There is a tremendous potential for growth in Asia as the demand for gaming here far exceeds current supply," Frank Fahrenkopf, president and chief executive of the American Gaming Association, told The Standard. "The gaming sector, like most other industries, is not recession- proof, but it is known that during harsh economic times, people tend to specially save up money in order to spend the weekend at casinos and escape from their daily lives."
A culture of gambling, large population and rising affluence all add up to Asia becoming a gambling superpower.
Fahrenkopf is the keynote speaker at the Global Gaming Expo Asia, the premier trade show for the Asian gaming industry held this week at the Venetian Macao. "As the Asian economy has not been severely affected by the global financial stress and mainland projected growth remains at a relatively high rate of 7 to 8 percent, it is improbable that the Asian gaming market will shrink in the near future," Fahrenkopf said.
Furthermore, he believes that there is more than enough space in Asia to accommodate the thousands of new gaming tables in the next five years.
Japan, South Korea, and Taiwan seek to follow the gaming success of Singapore and Macau by setting up a string of integrated resorts. Macau is undergoing a second round of development to satiate the enormous demand.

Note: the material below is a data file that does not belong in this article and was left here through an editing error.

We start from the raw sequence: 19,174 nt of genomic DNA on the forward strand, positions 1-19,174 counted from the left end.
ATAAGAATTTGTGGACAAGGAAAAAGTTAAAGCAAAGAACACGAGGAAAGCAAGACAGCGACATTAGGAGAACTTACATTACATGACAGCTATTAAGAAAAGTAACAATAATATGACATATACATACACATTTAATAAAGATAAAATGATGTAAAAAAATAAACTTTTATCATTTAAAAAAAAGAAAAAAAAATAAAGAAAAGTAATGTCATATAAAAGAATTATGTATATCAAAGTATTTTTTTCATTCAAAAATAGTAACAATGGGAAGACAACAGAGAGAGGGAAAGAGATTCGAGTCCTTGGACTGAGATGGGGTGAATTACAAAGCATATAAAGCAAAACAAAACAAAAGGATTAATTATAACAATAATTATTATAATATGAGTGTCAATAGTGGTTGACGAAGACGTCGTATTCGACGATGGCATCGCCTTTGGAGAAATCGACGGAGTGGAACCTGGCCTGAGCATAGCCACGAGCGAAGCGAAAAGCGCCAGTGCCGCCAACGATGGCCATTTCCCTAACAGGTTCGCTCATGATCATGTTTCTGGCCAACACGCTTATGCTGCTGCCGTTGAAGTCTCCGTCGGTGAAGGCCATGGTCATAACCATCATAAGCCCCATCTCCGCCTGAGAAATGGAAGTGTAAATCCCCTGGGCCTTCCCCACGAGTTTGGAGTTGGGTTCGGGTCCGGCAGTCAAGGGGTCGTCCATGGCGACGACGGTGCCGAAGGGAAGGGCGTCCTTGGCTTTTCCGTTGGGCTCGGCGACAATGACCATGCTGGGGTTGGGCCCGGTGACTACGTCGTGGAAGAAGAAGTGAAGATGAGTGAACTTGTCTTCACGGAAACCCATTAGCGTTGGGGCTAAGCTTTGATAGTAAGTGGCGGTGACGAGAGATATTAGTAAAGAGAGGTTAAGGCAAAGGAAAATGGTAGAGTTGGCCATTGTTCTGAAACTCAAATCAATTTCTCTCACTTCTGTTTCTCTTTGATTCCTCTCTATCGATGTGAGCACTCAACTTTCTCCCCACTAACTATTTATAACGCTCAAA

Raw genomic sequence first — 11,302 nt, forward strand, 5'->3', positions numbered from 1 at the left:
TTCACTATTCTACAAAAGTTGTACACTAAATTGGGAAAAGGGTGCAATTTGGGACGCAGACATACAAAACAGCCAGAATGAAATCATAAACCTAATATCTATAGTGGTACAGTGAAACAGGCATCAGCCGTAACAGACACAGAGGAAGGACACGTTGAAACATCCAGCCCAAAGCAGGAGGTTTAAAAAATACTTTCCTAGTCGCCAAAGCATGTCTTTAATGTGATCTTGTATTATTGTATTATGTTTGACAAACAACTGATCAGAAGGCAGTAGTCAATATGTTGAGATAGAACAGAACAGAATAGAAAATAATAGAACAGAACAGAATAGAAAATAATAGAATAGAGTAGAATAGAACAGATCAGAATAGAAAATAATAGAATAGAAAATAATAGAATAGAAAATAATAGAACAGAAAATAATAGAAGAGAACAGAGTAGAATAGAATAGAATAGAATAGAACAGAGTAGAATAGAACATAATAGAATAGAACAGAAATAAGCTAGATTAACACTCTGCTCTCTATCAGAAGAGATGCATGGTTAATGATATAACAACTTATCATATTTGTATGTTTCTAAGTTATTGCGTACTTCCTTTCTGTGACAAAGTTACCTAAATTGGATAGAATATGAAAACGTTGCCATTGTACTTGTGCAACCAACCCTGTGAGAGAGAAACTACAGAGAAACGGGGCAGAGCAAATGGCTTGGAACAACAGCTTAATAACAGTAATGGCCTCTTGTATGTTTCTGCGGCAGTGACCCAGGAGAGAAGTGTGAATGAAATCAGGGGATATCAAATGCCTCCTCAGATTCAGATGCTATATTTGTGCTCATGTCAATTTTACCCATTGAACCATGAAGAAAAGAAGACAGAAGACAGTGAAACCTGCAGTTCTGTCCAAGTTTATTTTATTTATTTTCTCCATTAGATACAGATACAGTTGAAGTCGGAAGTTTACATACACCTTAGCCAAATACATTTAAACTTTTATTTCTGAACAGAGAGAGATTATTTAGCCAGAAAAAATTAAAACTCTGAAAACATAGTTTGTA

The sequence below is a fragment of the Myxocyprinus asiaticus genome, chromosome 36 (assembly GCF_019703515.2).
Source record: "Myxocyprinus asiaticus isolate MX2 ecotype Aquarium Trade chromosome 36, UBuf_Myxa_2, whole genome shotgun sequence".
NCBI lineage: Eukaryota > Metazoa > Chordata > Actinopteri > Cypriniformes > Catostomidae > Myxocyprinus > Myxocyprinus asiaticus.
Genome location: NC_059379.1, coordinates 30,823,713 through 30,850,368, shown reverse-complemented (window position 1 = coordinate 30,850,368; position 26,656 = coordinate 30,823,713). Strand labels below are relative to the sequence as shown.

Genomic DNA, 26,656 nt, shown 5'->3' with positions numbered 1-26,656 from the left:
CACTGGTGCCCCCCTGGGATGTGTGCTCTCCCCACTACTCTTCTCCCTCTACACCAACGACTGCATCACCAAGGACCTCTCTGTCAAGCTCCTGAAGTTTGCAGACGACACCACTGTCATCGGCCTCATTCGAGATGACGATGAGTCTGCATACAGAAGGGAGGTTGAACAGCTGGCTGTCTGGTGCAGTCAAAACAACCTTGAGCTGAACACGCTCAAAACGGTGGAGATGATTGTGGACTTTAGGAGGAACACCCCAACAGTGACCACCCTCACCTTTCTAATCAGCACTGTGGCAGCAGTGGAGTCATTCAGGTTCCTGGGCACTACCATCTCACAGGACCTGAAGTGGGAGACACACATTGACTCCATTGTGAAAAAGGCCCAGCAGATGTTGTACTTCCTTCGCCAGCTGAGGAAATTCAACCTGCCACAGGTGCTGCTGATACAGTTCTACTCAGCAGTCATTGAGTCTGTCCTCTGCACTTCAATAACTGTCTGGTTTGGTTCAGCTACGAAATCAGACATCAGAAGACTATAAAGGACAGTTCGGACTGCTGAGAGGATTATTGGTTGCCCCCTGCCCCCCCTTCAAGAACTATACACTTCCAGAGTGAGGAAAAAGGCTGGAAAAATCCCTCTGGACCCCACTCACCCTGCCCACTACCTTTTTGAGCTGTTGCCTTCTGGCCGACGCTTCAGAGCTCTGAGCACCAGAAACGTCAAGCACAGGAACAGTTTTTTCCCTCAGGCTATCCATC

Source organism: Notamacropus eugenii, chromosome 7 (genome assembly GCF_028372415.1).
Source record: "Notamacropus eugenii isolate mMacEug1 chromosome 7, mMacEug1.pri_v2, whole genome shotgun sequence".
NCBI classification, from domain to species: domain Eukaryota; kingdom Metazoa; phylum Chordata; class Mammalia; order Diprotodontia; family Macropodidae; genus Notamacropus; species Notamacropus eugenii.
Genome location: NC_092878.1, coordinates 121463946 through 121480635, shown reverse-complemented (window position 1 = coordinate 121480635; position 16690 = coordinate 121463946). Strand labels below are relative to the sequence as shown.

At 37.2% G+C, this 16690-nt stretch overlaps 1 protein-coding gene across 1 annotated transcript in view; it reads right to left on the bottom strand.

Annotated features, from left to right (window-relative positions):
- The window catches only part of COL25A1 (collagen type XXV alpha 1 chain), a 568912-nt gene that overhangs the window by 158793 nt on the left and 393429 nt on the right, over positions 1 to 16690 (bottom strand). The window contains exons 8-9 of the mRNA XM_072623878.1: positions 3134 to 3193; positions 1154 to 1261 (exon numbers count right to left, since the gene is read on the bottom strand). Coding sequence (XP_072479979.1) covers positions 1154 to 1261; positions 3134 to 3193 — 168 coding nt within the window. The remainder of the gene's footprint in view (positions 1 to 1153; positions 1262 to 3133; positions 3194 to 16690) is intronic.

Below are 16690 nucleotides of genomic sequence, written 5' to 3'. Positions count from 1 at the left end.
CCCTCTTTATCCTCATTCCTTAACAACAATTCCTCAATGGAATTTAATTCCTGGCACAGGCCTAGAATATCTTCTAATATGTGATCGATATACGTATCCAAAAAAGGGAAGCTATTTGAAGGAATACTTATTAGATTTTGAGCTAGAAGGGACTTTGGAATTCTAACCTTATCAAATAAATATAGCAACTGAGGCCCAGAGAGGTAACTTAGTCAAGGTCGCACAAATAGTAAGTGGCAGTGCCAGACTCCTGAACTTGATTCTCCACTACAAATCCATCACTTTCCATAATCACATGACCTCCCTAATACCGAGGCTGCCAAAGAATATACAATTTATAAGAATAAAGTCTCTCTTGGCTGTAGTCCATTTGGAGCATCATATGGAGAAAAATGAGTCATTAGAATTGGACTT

Gaming mogul Steve Wynn said last month that he has obtained the land grant for his second casino. Macau's Galaxy Entertainment Group, meanwhile, has announced its plans to build the us$ 1.95 billion second phase of its Galaxy Macau integrated resort.
All such expansions have led Standard & Poor's to warn Asia- Pacific gaming companies about "medium-term risks." Fahrenkopf dismissed claims that the Asian gaming industry may be over- saturated with too many new players, saying the casino market in Asia is supply-driven. "When are there too many Starbucks?" asked Fahrenkopf. "Well, the market will tell us when there are too many. The same thing is true in the gaming industry."
He said casinos have gone beyond conventional gambling services, and turned into entertainment complexes.
Government over-regulation of the casino industry may dampen its growth, he said.